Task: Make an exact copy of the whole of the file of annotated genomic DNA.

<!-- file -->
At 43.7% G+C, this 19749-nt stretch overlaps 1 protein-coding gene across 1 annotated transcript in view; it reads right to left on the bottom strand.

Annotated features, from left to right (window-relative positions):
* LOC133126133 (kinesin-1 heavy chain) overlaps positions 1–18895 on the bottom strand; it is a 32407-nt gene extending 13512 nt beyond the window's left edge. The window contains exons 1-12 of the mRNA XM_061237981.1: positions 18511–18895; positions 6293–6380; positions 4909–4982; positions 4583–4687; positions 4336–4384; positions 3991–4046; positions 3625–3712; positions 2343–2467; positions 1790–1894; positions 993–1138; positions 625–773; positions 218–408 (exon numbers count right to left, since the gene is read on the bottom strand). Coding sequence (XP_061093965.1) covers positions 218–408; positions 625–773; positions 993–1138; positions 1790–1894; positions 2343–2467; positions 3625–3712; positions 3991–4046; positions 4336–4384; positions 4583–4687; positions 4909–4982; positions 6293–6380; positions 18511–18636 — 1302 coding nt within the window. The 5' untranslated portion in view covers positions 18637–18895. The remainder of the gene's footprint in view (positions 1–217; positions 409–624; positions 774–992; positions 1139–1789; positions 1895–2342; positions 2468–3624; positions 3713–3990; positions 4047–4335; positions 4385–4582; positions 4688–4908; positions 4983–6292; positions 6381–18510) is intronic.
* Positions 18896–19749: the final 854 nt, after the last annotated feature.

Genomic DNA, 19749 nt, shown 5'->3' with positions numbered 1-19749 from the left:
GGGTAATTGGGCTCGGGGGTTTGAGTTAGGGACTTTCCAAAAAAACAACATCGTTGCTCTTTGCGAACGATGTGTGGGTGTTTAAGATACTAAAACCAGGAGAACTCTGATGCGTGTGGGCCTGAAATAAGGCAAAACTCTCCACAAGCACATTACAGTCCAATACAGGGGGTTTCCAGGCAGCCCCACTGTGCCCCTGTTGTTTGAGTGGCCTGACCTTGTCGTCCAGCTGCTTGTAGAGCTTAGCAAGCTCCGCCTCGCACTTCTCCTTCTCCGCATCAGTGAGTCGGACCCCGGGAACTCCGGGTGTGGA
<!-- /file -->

At 43.7% G+C, this 19749-nt stretch overlaps 1 protein-coding gene across 1 annotated transcript in view; it reads right to left on the bottom strand.

Annotated features, from left to right (window-relative positions):
* LOC133126133 (kinesin-1 heavy chain) overlaps positions 1–18895 on the bottom strand; it is a 32407-nt gene extending 13512 nt beyond the window's left edge. The window contains exons 1-12 of the mRNA XM_061237981.1: positions 18511–18895; positions 6293–6380; positions 4909–4982; positions 4583–4687; positions 4336–4384; positions 3991–4046; positions 3625–3712; positions 2343–2467; positions 1790–1894; positions 993–1138; positions 625–773; positions 218–408 (exon numbers count right to left, since the gene is read on the bottom strand). Coding sequence (XP_061093965.1) covers positions 218–408; positions 625–773; positions 993–1138; positions 1790–1894; positions 2343–2467; positions 3625–3712; positions 3991–4046; positions 4336–4384; positions 4583–4687; positions 4909–4982; positions 6293–6380; positions 18511–18636 — 1302 coding nt within the window. The 5' untranslated portion in view covers positions 18637–18895. The remainder of the gene's footprint in view (positions 1–217; positions 409–624; positions 774–992; positions 1139–1789; positions 1895–2342; positions 2468–3624; positions 3713–3990; positions 4047–4335; positions 4385–4582; positions 4688–4908; positions 4983–6292; positions 6381–18510) is intronic.
* Positions 18896–19749: the final 854 nt, after the last annotated feature.

Genomic DNA, 19749 nt, shown 5'->3' with positions numbered 1-19749 from the left:
GGGTAATTGGGCTCGGGGGTTTGAGTTAGGGACTTTCCAAAAAAACAACATCGTTGCTCTTTGCGAACGATGTGTGGGTGTTTAAGATACTAAAACCAGGAGAACTCTGATGCGTGTGGGCCTGAAATAAGGCAAAACTCTCCACAAGCACATTACAGTCCAATACAGGGGGTTTCCAGGCAGCCCCACTGTGCCCCTGTTGTTTGAGTGGCCTGACCTTGTCGTCCAGCTGCTTGTAGAGCTTAGCAAGCTCCGCCTCGCACTTCTCCTTCTCCGCATCAGTGAGTCGGACCCCGGGAACTCCGGGTGTGGA